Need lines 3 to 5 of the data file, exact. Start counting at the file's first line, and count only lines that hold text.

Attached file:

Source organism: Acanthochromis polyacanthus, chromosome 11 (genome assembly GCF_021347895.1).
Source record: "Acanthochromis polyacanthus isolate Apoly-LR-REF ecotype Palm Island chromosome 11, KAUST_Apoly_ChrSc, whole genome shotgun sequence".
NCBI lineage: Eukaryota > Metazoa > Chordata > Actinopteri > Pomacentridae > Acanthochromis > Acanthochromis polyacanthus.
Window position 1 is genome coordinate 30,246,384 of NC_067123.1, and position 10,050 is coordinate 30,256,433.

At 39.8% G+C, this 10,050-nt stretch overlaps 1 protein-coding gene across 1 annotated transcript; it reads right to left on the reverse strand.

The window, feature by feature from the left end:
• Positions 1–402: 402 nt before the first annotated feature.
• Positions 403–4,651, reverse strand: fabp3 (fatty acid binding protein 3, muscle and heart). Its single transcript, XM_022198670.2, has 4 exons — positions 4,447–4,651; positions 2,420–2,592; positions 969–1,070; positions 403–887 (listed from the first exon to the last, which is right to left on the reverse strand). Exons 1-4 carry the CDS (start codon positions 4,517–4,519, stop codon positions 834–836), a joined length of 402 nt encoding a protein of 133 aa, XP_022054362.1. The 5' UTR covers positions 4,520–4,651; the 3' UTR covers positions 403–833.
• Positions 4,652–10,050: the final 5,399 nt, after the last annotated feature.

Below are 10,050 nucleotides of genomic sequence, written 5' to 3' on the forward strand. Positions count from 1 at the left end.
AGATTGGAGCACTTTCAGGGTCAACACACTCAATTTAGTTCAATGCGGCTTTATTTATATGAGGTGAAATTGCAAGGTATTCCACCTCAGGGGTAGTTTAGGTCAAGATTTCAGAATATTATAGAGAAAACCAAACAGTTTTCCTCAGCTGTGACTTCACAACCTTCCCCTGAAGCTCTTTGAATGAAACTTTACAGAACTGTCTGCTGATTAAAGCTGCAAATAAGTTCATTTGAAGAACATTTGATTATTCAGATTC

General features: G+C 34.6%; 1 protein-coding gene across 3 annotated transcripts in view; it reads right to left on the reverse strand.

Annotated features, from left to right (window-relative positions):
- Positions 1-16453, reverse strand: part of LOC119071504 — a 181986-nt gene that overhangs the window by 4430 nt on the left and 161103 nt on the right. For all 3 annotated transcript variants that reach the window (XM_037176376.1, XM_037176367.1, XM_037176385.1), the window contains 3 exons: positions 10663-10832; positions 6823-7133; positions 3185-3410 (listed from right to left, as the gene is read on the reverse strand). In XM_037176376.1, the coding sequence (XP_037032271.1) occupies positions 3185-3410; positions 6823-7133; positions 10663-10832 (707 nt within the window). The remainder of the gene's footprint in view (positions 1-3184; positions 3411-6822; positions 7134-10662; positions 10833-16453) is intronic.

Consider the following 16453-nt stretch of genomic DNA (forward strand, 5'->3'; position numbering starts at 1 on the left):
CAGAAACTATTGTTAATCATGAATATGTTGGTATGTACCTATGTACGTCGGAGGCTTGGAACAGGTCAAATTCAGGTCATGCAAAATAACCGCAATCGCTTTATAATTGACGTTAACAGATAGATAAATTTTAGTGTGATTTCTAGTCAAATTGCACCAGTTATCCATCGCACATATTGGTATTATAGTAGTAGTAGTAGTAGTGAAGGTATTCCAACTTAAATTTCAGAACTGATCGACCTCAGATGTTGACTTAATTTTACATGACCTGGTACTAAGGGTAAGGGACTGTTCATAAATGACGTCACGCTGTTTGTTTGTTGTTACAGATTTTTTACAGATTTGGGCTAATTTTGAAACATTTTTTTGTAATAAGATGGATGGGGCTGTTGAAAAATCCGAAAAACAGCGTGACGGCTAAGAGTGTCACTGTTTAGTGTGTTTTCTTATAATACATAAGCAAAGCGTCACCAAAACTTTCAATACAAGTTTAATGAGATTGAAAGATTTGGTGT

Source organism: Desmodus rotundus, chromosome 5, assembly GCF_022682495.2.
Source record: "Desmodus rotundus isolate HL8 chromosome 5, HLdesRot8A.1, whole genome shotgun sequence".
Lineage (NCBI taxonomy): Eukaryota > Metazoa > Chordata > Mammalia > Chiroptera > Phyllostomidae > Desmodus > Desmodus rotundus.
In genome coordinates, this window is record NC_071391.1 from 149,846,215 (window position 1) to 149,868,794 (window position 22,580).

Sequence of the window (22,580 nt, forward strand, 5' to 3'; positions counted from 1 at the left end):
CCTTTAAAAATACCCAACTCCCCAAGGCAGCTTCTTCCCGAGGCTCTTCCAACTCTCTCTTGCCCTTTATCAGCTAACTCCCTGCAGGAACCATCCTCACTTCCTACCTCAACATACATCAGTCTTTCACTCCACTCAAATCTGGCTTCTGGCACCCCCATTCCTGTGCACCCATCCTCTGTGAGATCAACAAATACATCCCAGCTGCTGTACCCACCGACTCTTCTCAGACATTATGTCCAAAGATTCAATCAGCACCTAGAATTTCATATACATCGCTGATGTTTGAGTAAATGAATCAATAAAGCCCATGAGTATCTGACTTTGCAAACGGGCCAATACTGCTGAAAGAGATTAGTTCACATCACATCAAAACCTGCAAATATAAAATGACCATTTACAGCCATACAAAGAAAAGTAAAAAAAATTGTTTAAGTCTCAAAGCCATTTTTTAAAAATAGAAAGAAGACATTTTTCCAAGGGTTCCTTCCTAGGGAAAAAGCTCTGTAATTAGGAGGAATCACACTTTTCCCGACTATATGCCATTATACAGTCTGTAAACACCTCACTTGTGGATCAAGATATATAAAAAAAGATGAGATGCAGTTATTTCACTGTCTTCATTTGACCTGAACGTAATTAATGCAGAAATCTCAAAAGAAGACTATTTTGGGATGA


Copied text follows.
NCBI lineage: Eukaryota > Metazoa > Chordata > Actinopteri > Pomacentridae > Acanthochromis > Acanthochromis polyacanthus.
Window position 1 is genome coordinate 30,246,384 of NC_067123.1, and position 10,050 is coordinate 30,256,433.

At 39.8% G+C, this 10,050-nt stretch overlaps 1 protein-coding gene across 1 annotated transcript; it reads right to left on the reverse strand.